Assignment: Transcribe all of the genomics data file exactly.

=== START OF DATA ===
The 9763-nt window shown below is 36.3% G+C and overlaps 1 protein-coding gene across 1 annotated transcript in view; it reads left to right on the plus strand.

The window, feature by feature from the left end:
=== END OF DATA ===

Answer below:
The 9763-nt window shown below is 36.3% G+C and overlaps 1 protein-coding gene across 1 annotated transcript in view; it reads left to right on the plus strand.

The window, feature by feature from the left end: